Article in English | MEDLINE | ID: covidwho-1014200

ABSTRACT

PURPOSE: To analyze pulmonary embolism (PE) on chest computed tomography pulmonary angiography (CTPA) in hospitalized patients affected by SARS-CoV-2, according to the severity of lung disease based both on temporal CT features changes and on CT-severity lung involvement (CT-severity score), along with the support of clinical and laboratory findings. METHODS: We retrospectively enrolled a total of 170 patients with confirmed SARS-CoV-2 infection who underwent CTPA examination for PE suspicion. Pulmonary arteries diameters, right ventricle/left ventricle (RV/LV) ratio, presence, absence, and distribution of PE, pulmonary artery obstructive index (PAO index), and lobe involvement were recorded. All CT scans were reviewed to assess temporal CT changes and the COVID CT-severity score. RESULTS: A total of 76 out of 170 patients (44.7%) developed PE without having any major risk factors for venous thromboembolism. The most severe pulmonary arteries involvement, expressed in terms of PAO Index, occurred in those patients with markedly elevated D-dimer and C-reactive protein (CRP) values and those patients with an advanced temporal stage of lung disease. The majority PE-positive patients were hospitalized in non-intensive wards. PE-positive patients showed a slightly higher hospitalization time in comparison with PE-negative ones. In the three months of study, overall 85.9% of patients were discharged while 14.1% died, of whom 13 PE-positive (54.2%). CONCLUSIONS: Patients hospitalized for SARS-CoV-2 infection present a higher cumulative incidence of PE compared to the general population of hospitalized patients, regardless of the severity of lung inflammation or the temporal stage of the disease.


Subject(s)
COVID-19/complications , Pulmonary Embolism/diagnostic imaging , Pulmonary Embolism/etiology , Acute Disease , Aged , Endemic Diseases , Female , Hospitalization , Humans , Italy/epidemiology , Male , Middle Aged , Retrospective Studies , Severity of Illness Index , Tomography, X-Ray Computed
17.
Eur Radiol ; 31(6): 4031-4041, 2021 Jun.
Article in English | MEDLINE | ID: covidwho-996387

ABSTRACT

OBJECTIVES: Enlarged main pulmonary artery diameter (MPAD) resulted to be associated with pulmonary hypertension and mortality in a non-COVID-19 setting. The aim was to investigate and validate the association between MPAD enlargement and overall survival in COVID-19 patients. METHODS: This is a cohort study on 1469 consecutive COVID-19 patients submitted to chest CT within 72 h from admission in seven tertiary level hospitals in Northern Italy, between March 1 and April 20, 2020. Derivation cohort (n = 761) included patients from the first three participating hospitals; validation cohort (n = 633) included patients from the remaining hospitals. CT images were centrally analyzed in a core-lab blinded to clinical data. The prognostic value of MPAD on overall survival was evaluated at adjusted and multivariable Cox's regression analysis on the derivation cohort. The final multivariable model was tested on the validation cohort. RESULTS: In the derivation cohort, the median age was 69 (IQR, 58-77) years and 537 (70.6%) were males. In the validation cohort, the median age was 69 (IQR, 59-77) years with 421 (66.5%) males. Enlarged MPAD (≥ 31 mm) was a predictor of mortality at adjusted (hazard ratio, HR [95%CI]: 1.741 [1.253-2.418], p < 0.001) and multivariable regression analysis (HR [95%CI]: 1.592 [1.154-2.196], p = 0.005), together with male gender, old age, high creatinine, low well-aerated lung volume, and high pneumonia extension (c-index [95%CI] = 0.826 [0.796-0.851]). Model discrimination was confirmed on the validation cohort (c-index [95%CI] = 0.789 [0.758-0.823]), also using CT measurements from a second reader (c-index [95%CI] = 0.790 [0.753;0.825]). CONCLUSION: Enlarged MPAD (≥ 31 mm) at admitting chest CT is an independent predictor of mortality in COVID-19. KEY POINTS: • Enlargement of main pulmonary artery diameter at chest CT performed within 72 h from the admission was associated with a higher rate of in-hospital mortality in COVID-19 patients. • Enlargement of main pulmonary artery diameter (≥ 31 mm) was an independent predictor of death in COVID-19 patients at adjusted and multivariable regression analysis. • The combined evaluation of clinical findings, lung CT features, and main pulmonary artery diameter may be useful for risk stratification in COVID-19 patients.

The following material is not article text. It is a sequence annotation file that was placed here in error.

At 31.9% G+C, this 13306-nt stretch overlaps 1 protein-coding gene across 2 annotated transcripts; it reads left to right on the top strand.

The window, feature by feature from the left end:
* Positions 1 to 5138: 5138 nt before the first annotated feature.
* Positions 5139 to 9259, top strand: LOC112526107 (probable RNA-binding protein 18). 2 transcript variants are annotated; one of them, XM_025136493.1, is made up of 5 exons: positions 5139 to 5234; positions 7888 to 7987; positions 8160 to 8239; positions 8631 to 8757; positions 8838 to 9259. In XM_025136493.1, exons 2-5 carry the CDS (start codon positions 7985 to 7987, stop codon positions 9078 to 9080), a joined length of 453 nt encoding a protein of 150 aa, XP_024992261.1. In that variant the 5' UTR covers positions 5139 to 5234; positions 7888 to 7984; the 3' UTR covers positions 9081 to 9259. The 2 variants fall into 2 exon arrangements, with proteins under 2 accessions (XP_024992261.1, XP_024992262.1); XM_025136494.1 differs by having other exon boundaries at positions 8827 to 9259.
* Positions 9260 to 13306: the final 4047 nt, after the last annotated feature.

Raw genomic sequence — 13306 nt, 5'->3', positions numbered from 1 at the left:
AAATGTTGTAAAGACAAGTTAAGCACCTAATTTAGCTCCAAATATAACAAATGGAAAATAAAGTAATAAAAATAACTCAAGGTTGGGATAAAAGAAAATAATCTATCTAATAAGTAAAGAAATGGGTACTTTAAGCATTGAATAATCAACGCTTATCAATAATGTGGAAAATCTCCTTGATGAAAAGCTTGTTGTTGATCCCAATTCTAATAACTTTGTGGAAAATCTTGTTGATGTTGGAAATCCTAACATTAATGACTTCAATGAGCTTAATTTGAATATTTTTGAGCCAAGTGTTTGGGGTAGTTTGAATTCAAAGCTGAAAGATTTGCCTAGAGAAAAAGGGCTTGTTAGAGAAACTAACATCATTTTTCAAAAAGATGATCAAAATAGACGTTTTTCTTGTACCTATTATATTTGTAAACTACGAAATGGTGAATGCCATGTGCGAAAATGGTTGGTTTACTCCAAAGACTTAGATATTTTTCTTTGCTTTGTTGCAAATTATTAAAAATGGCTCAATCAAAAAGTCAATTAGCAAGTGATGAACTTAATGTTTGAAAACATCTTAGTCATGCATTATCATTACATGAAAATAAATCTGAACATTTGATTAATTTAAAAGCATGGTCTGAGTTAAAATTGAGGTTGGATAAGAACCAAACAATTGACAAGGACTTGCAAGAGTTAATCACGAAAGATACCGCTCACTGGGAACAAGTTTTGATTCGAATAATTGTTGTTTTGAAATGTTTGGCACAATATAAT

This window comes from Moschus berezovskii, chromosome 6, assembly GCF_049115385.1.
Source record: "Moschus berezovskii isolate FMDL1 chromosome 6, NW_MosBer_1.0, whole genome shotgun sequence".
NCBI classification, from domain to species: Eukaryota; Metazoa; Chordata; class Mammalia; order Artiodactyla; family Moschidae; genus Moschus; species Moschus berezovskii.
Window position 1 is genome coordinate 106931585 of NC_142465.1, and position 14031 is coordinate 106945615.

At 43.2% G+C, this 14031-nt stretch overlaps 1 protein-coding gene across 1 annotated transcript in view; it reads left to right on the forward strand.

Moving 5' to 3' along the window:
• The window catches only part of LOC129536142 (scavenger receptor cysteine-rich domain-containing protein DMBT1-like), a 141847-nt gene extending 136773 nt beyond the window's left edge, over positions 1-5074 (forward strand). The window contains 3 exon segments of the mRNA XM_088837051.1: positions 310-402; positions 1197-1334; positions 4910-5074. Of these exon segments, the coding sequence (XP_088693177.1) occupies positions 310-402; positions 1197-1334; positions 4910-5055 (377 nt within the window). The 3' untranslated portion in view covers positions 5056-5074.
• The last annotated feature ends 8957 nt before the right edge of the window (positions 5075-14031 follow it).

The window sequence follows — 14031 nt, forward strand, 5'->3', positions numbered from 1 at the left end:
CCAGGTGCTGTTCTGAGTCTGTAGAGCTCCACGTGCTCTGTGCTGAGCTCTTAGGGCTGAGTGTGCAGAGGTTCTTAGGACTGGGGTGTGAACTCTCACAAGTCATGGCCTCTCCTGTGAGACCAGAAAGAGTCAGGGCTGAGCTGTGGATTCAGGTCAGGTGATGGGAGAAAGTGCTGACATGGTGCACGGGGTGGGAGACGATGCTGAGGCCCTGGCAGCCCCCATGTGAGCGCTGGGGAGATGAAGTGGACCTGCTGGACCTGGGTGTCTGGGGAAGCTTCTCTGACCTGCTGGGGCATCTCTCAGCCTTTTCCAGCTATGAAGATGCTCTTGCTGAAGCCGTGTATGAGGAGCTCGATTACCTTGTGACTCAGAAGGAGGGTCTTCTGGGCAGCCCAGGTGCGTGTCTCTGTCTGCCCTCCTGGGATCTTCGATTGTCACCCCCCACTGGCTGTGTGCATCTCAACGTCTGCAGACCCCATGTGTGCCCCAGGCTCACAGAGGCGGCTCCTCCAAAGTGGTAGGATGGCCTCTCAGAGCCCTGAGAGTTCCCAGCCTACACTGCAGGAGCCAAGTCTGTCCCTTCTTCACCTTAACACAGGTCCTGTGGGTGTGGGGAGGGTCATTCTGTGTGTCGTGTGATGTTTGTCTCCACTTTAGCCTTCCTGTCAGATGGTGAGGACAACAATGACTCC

Subject(s)
COVID-19 , Pulmonary Artery , Aged , Cohort Studies , Female , Humans , Italy/epidemiology , Male , Pulmonary Artery/diagnostic imaging , Retrospective Studies , SARS-CoV-2 , Tomography, X-Ray Computed
18.
Radiol Med ; 126(3): 498-502, 2021 Mar.
Article in English | MEDLINE | ID: covidwho-915235

ABSTRACT